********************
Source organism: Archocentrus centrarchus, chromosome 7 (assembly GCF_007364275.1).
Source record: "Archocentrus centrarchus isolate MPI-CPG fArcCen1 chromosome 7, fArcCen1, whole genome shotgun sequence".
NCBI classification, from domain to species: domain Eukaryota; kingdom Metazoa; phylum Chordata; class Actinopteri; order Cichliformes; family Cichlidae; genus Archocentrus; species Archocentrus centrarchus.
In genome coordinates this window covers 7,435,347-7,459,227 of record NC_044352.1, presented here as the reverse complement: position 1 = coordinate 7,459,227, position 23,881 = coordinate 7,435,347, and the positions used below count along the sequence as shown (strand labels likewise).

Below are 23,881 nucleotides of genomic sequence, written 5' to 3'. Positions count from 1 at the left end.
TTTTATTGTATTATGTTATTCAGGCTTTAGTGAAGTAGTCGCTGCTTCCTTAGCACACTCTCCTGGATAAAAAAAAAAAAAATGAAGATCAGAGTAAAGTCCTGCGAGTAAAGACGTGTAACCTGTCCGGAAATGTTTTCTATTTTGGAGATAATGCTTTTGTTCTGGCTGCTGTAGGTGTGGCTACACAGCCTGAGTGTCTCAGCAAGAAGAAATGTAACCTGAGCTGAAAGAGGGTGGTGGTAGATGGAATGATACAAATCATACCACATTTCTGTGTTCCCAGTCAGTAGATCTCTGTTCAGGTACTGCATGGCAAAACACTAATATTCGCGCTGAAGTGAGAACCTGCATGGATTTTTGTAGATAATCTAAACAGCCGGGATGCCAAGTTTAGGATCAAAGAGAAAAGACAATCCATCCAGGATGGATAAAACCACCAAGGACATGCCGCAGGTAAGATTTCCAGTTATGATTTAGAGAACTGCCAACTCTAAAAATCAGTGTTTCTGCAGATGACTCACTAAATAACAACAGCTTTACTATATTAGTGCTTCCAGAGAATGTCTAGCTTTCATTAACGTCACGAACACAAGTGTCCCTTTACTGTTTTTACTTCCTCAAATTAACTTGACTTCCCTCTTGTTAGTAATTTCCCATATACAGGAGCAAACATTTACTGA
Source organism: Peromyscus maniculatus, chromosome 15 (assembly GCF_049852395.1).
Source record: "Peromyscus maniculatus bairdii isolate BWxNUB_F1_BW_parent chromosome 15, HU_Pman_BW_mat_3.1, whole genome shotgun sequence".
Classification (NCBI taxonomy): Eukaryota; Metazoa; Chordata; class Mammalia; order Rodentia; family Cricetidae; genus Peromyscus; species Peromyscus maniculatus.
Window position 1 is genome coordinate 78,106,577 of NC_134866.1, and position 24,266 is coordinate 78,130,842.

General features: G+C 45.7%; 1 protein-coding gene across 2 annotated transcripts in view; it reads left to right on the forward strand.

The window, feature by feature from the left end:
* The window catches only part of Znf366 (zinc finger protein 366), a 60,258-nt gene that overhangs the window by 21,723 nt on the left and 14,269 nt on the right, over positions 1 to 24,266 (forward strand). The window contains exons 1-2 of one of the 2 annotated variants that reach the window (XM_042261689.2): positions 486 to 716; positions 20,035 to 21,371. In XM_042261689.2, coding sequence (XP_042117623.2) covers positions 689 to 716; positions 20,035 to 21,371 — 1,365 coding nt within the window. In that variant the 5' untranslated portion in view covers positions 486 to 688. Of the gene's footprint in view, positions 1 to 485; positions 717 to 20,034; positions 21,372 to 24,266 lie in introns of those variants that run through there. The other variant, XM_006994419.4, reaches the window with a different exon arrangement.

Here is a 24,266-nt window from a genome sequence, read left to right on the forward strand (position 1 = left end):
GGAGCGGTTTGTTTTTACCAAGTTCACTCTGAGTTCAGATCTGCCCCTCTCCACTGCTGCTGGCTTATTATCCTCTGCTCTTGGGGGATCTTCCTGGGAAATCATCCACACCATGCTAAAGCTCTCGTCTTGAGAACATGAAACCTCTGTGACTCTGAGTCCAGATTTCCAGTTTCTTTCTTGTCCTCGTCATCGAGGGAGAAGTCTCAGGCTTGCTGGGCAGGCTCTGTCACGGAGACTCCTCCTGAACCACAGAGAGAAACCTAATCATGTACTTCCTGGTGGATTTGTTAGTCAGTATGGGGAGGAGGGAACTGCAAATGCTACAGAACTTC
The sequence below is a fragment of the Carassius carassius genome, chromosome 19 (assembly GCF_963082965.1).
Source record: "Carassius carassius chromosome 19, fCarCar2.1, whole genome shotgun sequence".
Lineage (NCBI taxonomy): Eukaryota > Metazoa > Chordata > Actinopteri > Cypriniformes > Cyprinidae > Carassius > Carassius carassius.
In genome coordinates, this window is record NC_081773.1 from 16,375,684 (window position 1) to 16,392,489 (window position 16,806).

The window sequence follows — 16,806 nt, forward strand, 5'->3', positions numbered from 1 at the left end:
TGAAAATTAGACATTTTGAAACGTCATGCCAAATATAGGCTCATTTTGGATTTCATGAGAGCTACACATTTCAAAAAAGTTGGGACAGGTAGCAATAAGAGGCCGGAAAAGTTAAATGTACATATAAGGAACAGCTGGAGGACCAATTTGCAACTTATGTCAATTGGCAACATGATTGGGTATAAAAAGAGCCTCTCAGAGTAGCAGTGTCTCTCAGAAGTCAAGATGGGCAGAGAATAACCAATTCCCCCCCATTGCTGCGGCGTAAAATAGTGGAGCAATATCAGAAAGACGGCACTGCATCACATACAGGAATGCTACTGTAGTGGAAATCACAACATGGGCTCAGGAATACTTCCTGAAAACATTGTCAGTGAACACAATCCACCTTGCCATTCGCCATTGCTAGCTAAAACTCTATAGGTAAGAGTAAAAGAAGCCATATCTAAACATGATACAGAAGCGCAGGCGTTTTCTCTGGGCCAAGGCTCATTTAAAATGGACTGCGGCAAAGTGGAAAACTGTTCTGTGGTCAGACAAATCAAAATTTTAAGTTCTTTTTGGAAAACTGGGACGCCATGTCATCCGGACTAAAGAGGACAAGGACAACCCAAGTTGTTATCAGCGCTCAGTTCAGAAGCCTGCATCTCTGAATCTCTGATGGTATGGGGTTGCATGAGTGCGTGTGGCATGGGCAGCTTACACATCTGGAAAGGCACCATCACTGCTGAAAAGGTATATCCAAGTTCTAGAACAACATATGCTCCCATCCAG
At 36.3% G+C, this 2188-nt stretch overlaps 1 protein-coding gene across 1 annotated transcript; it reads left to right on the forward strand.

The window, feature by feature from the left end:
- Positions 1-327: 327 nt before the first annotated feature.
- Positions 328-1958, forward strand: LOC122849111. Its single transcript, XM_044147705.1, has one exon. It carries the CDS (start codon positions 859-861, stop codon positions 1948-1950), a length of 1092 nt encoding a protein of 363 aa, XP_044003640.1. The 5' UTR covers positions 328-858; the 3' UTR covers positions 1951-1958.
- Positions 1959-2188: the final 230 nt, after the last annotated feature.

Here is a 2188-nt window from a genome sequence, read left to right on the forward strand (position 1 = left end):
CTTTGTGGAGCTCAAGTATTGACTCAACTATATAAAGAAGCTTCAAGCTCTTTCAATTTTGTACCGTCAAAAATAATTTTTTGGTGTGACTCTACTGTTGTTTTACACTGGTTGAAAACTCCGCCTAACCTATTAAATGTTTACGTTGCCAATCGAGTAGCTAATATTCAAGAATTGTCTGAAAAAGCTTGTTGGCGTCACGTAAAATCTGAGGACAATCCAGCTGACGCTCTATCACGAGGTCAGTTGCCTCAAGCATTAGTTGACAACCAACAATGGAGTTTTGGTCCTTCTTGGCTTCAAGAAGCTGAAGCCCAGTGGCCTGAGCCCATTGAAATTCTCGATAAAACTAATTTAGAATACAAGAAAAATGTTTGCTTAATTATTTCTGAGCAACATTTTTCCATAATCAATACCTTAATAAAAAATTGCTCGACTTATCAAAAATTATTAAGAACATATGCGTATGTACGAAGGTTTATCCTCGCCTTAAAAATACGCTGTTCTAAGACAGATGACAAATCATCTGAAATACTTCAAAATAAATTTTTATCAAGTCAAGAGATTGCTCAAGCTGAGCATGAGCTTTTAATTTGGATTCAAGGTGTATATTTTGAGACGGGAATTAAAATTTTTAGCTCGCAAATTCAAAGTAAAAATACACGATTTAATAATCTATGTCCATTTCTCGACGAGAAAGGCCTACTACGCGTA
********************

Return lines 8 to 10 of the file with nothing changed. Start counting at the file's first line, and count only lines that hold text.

Source record: "Peromyscus maniculatus bairdii isolate BWxNUB_F1_BW_parent chromosome 15, HU_Pman_BW_mat_3.1, whole genome shotgun sequence".
Classification (NCBI taxonomy): Eukaryota; Metazoa; Chordata; class Mammalia; order Rodentia; family Cricetidae; genus Peromyscus; species Peromyscus maniculatus.
Window position 1 is genome coordinate 78,106,577 of NC_134866.1, and position 24,266 is coordinate 78,130,842.